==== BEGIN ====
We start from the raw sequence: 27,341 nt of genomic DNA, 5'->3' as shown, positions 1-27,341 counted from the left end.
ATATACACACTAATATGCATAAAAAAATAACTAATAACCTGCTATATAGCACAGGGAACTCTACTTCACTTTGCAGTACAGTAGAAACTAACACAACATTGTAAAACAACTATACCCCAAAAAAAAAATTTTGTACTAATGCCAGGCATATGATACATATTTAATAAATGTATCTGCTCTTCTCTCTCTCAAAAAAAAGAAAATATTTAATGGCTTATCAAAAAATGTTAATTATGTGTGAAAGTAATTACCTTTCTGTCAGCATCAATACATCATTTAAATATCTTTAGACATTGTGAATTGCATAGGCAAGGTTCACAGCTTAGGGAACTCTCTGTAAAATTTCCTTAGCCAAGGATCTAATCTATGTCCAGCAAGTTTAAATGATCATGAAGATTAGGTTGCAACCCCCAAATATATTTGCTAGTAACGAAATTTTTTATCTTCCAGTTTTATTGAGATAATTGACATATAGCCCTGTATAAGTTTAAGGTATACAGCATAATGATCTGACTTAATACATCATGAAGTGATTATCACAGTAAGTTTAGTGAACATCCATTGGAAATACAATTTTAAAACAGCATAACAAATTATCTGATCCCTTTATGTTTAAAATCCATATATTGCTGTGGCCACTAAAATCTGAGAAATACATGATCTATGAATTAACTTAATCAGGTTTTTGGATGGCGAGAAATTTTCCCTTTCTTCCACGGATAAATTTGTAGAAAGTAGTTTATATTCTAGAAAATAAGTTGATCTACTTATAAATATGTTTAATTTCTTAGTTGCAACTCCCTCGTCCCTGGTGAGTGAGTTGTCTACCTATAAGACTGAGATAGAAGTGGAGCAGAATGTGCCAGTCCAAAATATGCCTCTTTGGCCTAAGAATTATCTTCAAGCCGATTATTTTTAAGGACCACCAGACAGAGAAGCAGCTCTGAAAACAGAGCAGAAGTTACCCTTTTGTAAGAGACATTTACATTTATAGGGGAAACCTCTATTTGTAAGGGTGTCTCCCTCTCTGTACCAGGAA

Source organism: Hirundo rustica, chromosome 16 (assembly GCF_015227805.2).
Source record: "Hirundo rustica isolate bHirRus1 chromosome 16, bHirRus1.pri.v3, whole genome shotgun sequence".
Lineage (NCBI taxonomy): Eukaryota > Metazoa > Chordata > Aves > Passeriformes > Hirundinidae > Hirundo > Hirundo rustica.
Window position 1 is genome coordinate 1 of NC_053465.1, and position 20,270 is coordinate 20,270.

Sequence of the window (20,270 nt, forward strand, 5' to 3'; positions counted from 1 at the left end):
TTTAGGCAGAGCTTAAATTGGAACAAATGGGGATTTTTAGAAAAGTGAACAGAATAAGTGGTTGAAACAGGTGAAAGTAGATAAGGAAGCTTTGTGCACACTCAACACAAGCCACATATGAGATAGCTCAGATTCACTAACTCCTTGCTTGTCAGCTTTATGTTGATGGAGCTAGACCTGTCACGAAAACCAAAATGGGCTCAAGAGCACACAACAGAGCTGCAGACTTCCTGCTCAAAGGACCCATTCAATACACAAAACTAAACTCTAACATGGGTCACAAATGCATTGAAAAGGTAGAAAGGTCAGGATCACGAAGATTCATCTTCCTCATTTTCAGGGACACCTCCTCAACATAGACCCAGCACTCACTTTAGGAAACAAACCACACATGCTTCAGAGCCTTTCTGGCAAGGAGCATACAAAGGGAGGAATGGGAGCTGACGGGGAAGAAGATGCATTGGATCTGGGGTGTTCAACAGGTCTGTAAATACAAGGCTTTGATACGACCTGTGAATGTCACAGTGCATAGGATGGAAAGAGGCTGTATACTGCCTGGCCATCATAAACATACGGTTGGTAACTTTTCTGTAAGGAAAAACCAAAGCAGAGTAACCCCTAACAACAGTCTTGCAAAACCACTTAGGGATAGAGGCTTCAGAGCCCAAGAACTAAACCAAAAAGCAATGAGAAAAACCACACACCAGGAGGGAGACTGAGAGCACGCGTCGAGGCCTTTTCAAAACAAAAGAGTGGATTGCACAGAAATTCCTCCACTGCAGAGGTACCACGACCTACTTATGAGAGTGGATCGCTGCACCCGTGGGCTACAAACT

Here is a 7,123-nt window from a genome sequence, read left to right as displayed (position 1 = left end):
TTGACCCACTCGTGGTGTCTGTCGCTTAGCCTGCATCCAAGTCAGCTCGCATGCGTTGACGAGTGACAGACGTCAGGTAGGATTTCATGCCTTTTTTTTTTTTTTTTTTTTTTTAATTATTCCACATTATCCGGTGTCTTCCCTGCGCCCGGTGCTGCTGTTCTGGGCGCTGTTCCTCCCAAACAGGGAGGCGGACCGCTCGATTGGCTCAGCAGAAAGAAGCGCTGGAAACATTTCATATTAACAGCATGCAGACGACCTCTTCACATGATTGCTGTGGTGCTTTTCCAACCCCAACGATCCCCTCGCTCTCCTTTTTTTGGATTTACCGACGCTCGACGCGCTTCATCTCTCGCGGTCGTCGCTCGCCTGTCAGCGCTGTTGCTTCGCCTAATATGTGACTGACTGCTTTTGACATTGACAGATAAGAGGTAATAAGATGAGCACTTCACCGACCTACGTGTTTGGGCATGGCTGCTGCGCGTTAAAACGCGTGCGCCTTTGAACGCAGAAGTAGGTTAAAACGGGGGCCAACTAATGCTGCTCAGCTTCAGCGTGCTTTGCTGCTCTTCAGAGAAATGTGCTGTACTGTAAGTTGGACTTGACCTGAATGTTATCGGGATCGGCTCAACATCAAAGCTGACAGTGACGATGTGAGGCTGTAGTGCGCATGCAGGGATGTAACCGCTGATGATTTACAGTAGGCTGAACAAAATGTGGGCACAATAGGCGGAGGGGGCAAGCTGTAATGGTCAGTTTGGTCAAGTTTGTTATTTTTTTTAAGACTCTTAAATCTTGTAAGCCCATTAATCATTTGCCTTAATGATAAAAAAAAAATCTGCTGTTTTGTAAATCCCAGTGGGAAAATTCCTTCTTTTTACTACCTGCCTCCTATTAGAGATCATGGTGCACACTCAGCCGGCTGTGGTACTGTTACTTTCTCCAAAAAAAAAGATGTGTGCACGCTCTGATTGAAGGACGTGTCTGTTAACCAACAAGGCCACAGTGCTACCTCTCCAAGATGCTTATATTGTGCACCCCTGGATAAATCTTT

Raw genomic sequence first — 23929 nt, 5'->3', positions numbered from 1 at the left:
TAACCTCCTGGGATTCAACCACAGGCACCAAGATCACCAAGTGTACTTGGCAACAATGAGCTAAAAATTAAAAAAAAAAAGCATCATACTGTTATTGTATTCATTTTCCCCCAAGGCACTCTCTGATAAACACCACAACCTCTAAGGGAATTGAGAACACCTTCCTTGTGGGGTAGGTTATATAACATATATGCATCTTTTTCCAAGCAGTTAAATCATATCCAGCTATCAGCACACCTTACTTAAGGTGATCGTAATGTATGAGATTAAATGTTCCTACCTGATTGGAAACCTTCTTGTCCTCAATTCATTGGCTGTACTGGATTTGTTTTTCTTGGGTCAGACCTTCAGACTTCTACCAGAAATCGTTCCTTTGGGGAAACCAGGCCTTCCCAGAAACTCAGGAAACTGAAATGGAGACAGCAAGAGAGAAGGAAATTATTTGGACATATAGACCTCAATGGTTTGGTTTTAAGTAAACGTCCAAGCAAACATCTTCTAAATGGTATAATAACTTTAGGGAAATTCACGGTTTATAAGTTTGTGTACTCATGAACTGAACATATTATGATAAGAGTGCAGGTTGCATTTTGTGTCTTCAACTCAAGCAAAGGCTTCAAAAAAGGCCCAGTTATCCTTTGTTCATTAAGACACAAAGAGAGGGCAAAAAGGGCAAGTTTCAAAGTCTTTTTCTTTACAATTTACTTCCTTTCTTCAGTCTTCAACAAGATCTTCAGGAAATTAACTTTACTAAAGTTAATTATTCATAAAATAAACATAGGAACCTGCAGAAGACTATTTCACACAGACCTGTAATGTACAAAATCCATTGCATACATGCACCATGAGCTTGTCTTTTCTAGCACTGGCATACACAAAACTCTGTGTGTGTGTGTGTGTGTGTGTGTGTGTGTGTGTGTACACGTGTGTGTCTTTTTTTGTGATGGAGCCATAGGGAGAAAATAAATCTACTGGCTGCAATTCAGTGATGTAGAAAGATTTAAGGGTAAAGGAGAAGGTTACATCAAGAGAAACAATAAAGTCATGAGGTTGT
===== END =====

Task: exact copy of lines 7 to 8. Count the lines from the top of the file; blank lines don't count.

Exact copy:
Sequence of the window (20,270 nt, forward strand, 5' to 3'; positions counted from 1 at the left end):
TTTAGGCAGAGCTTAAATTGGAACAAATGGGGATTTTTAGAAAAGTGAACAGAATAAGTGGTTGAAACAGGTGAAAGTAGATAAGGAAGCTTTGTGCACACTCAACACAAGCCACATATGAGATAGCTCAGATTCACTAACTCCTTGCTTGTCAGCTTTATGTTGATGGAGCTAGACCTGTCACGAAAACCAAAATGGGCTCAAGAGCACACAACAGAGCTGCAGACTTCCTGCTCAAAGGACCCATTCAATACACAAAACTAAACTCTAACATGGGTCACAAATGCATTGAAAAGGTAGAAAGGTCAGGATCACGAAGATTCATCTTCCTCATTTTCAGGGACACCTCCTCAACATAGACCCAGCACTCACTTTAGGAAACAAACCACACATGCTTCAGAGCCTTTCTGGCAAGGAGCATACAAAGGGAGGAATGGGAGCTGACGGGGAAGAAGATGCATTGGATCTGGGGTGTTCAACAGGTCTGTAAATACAAGGCTTTGATACGACCTGTGAATGTCACAGTGCATAGGATGGAAAGAGGCTGTATACTGCCTGGCCATCATAAACATACGGTTGGTAACTTTTCTGTAAGGAAAAACCAAAGCAGAGTAACCCCTAACAACAGTCTTGCAAAACCACTTAGGGATAGAGGCTTCAGAGCCCAAGAACTAAACCAAAAAGCAATGAGAAAAACCACACACCAGGAGGGAGACTGAGAGCACGCGTCGAGGCCTTTTCAAAACAAAAGAGTGGATTGCACAGAAATTCCTCCACTGCAGAGGTACCACGACCTACTTATGAGAGTGGATCGCTGCACCCGTGGGCTACAAACT